How to Avoid These 7 Common Mortgage Refinancing Mistakes
With interest rates as low as they are, many homeowners are eager to take advantage of this fact by refinancing their home loans.
However, while a refinance can help to shorten your mortgage term and reduce your payments, among other benefits, there are a number of factors to consider along the way in order to be certain that you’re making the right move.
In this article, we’ll outline seven of the most common mistakes that homeowners tend to make when refinancing their home mortgage, so you can rest assured your refinance move will benefit rather than harm you.
These seven errors are as follows:
1. Failing to shop around
A large majority of borrowers will go right to the bank for their home loan or refinancing needs, or will spend very little time scanning the rates of various lenders to then simply choose the cheapest option. Many homeowners are even under the false belief that they must refinance with their current lender.
In reality, you should be carefully exploring a variety of different lender options by comparing the rates, fees, and terms offered by each. With mortgage pricing being rather complicated, it’s definitely worth taking the time to assess such factors because as little as a one-eighth difference in a percentage point can result in tens of thousands of dollars in savings over the duration of your reverse mortgage loan.
2. Placing too much focus on mortgage interest rates
An extremely common (and costly) mistake among borrowers is putting sole focus on interest rates when comparing potential mortgage lenders. In some cases, a comparatively low-interest rate from a lender will be used to conceal a loan with unconventionally high fees in other areas, resulting in the borrower paying even more than if they went with a lender with higher advertised rates.
This is why it’s important to inquire about more than just mortgage rates when weighing your options, including loan origination fees, application fees, title fees, appraisals, points, credit reports, and any other kinds of costs before you put in your application.
Additionally, be sure to pay careful attention to the prepayment terms, and read the good faith estimate document provided by your lender, which outlines all of the costs in order to ensure that refinancing will be financially worthwhile.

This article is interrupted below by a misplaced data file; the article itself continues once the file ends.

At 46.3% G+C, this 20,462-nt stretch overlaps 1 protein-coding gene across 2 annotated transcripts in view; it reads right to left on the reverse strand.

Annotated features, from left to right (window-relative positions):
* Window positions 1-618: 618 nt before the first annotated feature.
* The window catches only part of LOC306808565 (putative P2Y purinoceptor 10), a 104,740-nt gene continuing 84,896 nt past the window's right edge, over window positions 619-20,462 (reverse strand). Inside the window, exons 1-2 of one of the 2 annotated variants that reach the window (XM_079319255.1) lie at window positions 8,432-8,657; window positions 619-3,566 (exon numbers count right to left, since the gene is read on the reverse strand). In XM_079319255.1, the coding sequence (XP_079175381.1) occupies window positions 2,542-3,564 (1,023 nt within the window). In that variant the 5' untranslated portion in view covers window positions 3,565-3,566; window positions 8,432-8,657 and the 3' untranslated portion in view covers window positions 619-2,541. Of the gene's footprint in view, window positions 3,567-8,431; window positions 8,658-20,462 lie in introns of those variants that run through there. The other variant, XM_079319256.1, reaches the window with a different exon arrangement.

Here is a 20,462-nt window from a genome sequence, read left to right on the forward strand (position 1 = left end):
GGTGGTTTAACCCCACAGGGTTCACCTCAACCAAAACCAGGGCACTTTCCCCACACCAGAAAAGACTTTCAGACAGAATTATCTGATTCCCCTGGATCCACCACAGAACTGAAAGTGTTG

3. Trying to time mortgage interest rates
Just as it isn’t advised to try and time the stock market, we also don’t recommend trying to time mortgage interest rates. Waiting and hoping that interest rates will eventually drop even further is often a strategy destined for failure, as rates very well may rise again at the drop of a dime.
If you aren’t a psychic (like the rest of us), then it’s best to just lock in any low interest rate you are presented with while you can, while all other conditions are also in line with your needs.
4. Not refinancing for an affordable amount
As refinancing can be quite an expense, you’ll want to ensure that you’re doing so at the appropriate amount. If your mortgage refinancing will involve taking out some of your equity and you are refinancing for an amount greater than your current traditional mortgage balance, make sure to request an adequate amount of equity to use with the long-term in mind.
Additionally, ensure that you’ll be able to afford the increased monthly payments before setting anything in stone.
5. Refinancing too often
Many homeowners will be tempted to refinance in cases of interest rates nearing attractive lows. Unfortunately, however, refinancing will only be fiscally advantageous if you’re saving enough in interest to ultimately make up for the closing costs. This will not always be the case when you consider that closing fees of mortgage refinancing can cost as much as 3 to 6 percent of the loan balance.
These costs add up over time, especially for borrowers that refinance too often. It’s much easier to avoid these piling costs by keeping refinancing to a minimum.
6. Taking out too much home equity
It’s a common practice to use a mortgage refinance as a way to borrow against equity, using some of these funds toward things like home improvements, repairs, or even significant purchases/investments. It makes sense to do so seeing as mortgage interest generally qualifies as a tax write-off, and rates are relatively low compared to other loan types.
Taking out home equity usually only becomes a problem when borrowers take too much out, leaving themselves financially vulnerable should the housing market take a dive or other issues arise. It’s best to always err on the more conservative side when taking out home equity.
7. Extending your loan term
Extending your mortgage loan term may seem like an attractive idea, as it will go a long way in reducing your monthly payments. However, homeowners should be aware that this move will likely end up costing them more in interest fees in the long term, even in the case of re-entering at a lower mortgage rate.
The wiser approach would be to refinance into a new loan term that is shorter, or, more specifically, a term similar to the duration remaining on your current mortgage.
Start Saving Through Mortgage Refinancing Today
When it comes to headache-free mortgage refinancing in Ontario, our experts are here to lend a hand. Canadalend.com can provide you with an optimized mortgage solution that is smart and beneficial to your specific circumstances, so you can start breathing a little easier.